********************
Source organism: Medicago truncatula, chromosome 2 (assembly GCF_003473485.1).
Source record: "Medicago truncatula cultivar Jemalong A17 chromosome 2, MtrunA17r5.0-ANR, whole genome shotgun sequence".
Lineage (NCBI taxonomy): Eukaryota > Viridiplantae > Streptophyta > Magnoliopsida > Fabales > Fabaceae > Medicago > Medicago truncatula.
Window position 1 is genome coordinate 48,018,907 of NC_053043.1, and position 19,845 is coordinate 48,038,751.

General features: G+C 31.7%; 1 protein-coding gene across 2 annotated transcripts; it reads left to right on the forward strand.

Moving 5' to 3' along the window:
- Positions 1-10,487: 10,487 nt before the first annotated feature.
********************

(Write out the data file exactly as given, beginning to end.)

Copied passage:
Source organism: Medicago truncatula, chromosome 2 (assembly GCF_003473485.1).
Source record: "Medicago truncatula cultivar Jemalong A17 chromosome 2, MtrunA17r5.0-ANR, whole genome shotgun sequence".
Lineage (NCBI taxonomy): Eukaryota > Viridiplantae > Streptophyta > Magnoliopsida > Fabales > Fabaceae > Medicago > Medicago truncatula.
Window position 1 is genome coordinate 48,018,907 of NC_053043.1, and position 19,845 is coordinate 48,038,751.

General features: G+C 31.7%; 1 protein-coding gene across 2 annotated transcripts; it reads left to right on the forward strand.

Moving 5' to 3' along the window:
- Positions 1-10,487: 10,487 nt before the first annotated feature.